Monday, December 5, 2011

Plum Tree Epiphany

During the spring our flowering plum tree puts out beautiful leaves and buds, always a joy to see. In the summer the branches fill out and spread giving our front lawn shade and elegance. It is truly lovely to look at though its unbridled growth was beginning to cause problems. I have always had trouble pruning plants; it somehow seemed to be an assault on the plant’s natural development. But this tree was getting out of hand, reaching out over the lower roof and heading toward our neighbor’s house. We all had to duck to walk toward our backyards. So as autumn approached, we trimmed the tree hoping to keep the next spring’s growth away from both houses. I had to admit that it looked neater when the trimming was done.

Only now that winter is just about here, we discovered some other consequences of unbridled growth. The tree had created so much shade that the Japanese cutleaf maple growing several feet away was affected. It was hard to tell in the summer as both plants put out reddish leaves but in the bareness of fall it was startling. The maple was full and bushy on the right and sparse and pathetic on the left, nearest the plum tree. The growth of one inhibited the life expression of the other.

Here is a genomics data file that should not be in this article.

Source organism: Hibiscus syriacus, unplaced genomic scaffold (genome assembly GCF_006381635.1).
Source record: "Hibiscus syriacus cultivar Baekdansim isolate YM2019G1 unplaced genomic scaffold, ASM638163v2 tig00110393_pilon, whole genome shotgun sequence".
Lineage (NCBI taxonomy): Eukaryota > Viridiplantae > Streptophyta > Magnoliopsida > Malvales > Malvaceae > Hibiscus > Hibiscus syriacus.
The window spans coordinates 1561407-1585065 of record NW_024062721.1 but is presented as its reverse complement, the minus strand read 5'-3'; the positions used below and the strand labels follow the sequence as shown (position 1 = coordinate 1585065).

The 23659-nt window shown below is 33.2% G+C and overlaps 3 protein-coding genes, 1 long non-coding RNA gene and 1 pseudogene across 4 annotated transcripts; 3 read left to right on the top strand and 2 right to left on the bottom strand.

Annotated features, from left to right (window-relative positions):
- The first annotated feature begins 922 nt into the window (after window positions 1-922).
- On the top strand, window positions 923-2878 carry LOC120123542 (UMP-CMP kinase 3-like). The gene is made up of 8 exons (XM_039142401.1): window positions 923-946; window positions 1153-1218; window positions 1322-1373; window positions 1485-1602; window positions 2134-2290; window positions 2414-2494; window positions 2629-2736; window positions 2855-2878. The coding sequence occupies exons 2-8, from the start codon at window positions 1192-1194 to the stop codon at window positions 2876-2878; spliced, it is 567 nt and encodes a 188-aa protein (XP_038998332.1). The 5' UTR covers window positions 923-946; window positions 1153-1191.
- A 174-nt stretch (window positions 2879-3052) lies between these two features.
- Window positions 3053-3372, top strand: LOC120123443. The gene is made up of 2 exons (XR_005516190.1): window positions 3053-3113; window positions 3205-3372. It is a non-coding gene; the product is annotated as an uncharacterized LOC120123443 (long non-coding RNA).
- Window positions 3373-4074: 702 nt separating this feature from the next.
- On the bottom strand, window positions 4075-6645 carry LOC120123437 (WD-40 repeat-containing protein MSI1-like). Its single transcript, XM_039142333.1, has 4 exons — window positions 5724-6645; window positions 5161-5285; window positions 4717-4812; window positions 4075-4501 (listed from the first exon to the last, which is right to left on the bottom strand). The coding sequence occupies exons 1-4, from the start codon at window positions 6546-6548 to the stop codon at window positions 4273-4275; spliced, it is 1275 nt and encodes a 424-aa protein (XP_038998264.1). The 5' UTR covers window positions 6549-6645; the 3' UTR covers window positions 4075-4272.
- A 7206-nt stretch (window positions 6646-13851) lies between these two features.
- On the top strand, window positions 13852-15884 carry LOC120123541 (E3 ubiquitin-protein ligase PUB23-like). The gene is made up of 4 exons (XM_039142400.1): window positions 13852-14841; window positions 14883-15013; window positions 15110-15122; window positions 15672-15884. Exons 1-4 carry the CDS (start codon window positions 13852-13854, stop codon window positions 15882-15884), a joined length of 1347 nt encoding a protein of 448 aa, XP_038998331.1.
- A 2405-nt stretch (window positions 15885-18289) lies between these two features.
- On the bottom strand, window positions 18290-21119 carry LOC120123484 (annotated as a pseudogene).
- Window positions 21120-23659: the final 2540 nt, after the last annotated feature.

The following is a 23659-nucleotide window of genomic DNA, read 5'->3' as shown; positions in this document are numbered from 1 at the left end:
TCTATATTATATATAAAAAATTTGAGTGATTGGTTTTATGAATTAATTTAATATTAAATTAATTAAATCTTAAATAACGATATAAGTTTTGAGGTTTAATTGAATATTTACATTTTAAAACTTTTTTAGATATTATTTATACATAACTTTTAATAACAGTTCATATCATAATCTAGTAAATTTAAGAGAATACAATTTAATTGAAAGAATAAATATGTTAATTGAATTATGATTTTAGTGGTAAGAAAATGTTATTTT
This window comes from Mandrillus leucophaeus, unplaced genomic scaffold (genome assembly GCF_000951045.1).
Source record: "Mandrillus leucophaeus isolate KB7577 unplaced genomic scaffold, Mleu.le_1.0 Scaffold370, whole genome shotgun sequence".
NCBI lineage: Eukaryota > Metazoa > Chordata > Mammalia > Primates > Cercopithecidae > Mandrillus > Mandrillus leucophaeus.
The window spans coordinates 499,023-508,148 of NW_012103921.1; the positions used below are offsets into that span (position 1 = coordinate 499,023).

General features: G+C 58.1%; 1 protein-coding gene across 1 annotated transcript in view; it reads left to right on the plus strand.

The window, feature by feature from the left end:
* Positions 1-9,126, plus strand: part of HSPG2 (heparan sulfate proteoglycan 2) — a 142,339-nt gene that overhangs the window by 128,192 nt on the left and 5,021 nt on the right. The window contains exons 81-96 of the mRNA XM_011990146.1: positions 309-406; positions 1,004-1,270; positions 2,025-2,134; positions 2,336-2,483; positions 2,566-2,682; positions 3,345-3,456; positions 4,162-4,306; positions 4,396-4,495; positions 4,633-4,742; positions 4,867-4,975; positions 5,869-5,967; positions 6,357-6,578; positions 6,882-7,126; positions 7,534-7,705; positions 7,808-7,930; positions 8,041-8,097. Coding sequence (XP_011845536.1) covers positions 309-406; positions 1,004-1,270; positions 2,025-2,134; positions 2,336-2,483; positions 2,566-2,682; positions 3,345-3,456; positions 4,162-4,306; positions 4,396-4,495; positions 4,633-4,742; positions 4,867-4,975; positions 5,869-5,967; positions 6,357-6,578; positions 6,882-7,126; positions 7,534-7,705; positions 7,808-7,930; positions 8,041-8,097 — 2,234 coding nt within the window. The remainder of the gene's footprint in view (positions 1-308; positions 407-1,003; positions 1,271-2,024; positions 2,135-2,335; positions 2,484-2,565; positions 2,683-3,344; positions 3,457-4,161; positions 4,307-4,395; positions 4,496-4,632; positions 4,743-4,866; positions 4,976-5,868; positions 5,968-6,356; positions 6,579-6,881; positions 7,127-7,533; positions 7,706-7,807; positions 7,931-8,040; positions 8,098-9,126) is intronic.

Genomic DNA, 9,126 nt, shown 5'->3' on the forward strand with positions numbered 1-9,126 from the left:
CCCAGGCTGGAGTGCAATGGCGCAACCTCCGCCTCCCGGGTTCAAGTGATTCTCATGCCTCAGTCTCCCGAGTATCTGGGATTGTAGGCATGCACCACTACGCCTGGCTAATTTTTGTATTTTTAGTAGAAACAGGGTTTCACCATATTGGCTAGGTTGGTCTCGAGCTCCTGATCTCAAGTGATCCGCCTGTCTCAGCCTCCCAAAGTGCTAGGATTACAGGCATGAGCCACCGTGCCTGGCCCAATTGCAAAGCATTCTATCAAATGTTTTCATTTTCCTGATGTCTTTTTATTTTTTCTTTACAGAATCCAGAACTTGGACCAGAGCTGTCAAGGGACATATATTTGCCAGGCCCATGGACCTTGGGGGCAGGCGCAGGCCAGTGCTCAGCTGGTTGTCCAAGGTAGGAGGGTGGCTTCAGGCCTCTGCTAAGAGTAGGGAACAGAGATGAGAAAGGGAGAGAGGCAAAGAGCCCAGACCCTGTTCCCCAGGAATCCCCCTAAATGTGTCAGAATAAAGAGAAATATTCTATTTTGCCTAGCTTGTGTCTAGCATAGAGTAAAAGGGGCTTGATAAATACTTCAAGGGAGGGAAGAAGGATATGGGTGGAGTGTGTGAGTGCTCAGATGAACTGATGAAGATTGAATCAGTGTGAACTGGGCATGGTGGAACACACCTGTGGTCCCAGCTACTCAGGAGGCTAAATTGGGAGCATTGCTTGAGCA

Oh, how I wish I had trimmed the plum years ago. It obviously had not hurt the tree and it would have prevented the asymmetrical growth of the maple, which was doing its best to survive. An example of unintended consequences. But even more than that, here is a reminder of how everything we do has an extended effect. If it is so dramatic with plum and maple trees, how much more so with people? I know it isn’t possible to be aware of the full impact we have through our actions but it gives me pause to realize that each of us has the power to change the world we live in one thought, one action, one child, one plant at a time.

Here is some info on Japanese cutleaf maple trees, truly a lovely garden feature:

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